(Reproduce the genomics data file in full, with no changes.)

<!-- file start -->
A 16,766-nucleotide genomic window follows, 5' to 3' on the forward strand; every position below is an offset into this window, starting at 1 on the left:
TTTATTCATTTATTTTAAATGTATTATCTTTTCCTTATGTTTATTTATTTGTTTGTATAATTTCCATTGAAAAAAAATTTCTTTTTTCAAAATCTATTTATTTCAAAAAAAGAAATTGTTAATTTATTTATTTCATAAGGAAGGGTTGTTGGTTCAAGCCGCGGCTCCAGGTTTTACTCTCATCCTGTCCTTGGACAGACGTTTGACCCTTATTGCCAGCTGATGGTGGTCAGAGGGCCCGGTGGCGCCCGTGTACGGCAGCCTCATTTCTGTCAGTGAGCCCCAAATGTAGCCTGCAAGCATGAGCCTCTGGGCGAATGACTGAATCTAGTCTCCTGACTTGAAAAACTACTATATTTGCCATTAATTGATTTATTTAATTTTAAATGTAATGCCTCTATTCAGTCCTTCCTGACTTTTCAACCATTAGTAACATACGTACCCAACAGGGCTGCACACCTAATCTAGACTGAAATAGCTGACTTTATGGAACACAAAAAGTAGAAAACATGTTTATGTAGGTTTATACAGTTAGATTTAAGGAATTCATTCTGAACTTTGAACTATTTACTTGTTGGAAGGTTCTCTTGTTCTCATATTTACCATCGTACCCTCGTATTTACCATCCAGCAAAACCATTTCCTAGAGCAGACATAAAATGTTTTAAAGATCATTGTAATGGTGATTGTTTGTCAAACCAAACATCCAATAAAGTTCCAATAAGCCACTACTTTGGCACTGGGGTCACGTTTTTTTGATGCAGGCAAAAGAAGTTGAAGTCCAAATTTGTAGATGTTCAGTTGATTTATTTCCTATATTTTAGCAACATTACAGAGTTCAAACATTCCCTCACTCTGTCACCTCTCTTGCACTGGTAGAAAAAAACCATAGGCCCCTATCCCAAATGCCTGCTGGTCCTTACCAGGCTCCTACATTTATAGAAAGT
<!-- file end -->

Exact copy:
A 16,766-nucleotide genomic window follows, 5' to 3' on the forward strand; every position below is an offset into this window, starting at 1 on the left:
TTTATTCATTTATTTTAAATGTATTATCTTTTCCTTATGTTTATTTATTTGTTTGTATAATTTCCATTGAAAAAAAATTTCTTTTTTCAAAATCTATTTATTTCAAAAAAAGAAATTGTTAATTTATTTATTTCATAAGGAAGGGTTGTTGGTTCAAGCCGCGGCTCCAGGTTTTACTCTCATCCTGTCCTTGGACAGACGTTTGACCCTTATTGCCAGCTGATGGTGGTCAGAGGGCCCGGTGGCGCCCGTGTACGGCAGCCTCATTTCTGTCAGTGAGCCCCAAATGTAGCCTGCAAGCATGAGCCTCTGGGCGAATGACTGAATCTAGTCTCCTGACTTGAAAAACTACTATATTTGCCATTAATTGATTTATTTAATTTTAAATGTAATGCCTCTATTCAGTCCTTCCTGACTTTTCAACCATTAGTAACATACGTACCCAACAGGGCTGCACACCTAATCTAGACTGAAATAGCTGACTTTATGGAACACAAAAAGTAGAAAACATGTTTATGTAGGTTTATACAGTTAGATTTAAGGAATTCATTCTGAACTTTGAACTATTTACTTGTTGGAAGGTTCTCTTGTTCTCATATTTACCATCGTACCCTCGTATTTACCATCCAGCAAAACCATTTCCTAGAGCAGACATAAAATGTTTTAAAGATCATTGTAATGGTGATTGTTTGTCAAACCAAACATCCAATAAAGTTCCAATAAGCCACTACTTTGGCACTGGGGTCACGTTTTTTTGATGCAGGCAAAAGAAGTTGAAGTCCAAATTTGTAGATGTTCAGTTGATTTATTTCCTATATTTTAGCAACATTACAGAGTTCAAACATTCCCTCACTCTGTCACCTCTCTTGCACTGGTAGAAAAAAACCATAGGCCCCTATCCCAAATGCCTGCTGGTCCTTACCAGGCTCCTACATTTATAGAAAGT